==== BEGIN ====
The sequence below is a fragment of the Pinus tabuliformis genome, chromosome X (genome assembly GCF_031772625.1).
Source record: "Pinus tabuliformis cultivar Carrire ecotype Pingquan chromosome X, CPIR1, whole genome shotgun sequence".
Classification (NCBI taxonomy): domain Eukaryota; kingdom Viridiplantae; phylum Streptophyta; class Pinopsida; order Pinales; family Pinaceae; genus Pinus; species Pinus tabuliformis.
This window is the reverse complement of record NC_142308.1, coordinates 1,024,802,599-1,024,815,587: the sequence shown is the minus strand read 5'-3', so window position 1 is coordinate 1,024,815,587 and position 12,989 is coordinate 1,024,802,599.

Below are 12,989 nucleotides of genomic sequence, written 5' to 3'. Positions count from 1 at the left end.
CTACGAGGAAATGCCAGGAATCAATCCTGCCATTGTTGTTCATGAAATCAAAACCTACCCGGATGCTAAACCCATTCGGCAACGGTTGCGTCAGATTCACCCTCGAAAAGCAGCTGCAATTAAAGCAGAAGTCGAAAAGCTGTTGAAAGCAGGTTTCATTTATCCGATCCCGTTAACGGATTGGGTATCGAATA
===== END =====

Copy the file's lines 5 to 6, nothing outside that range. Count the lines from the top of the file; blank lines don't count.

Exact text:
Below are 12,989 nucleotides of genomic sequence, written 5' to 3'. Positions count from 1 at the left end.
CTACGAGGAAATGCCAGGAATCAATCCTGCCATTGTTGTTCATGAAATCAAAACCTACCCGGATGCTAAACCCATTCGGCAACGGTTGCGTCAGATTCACCCTCGAAAAGCAGCTGCAATTAAAGCAGAAGTCGAAAAGCTGTTGAAAGCAGGTTTCATTTATCCGATCCCGTTAACGGATTGGGTATCGAATA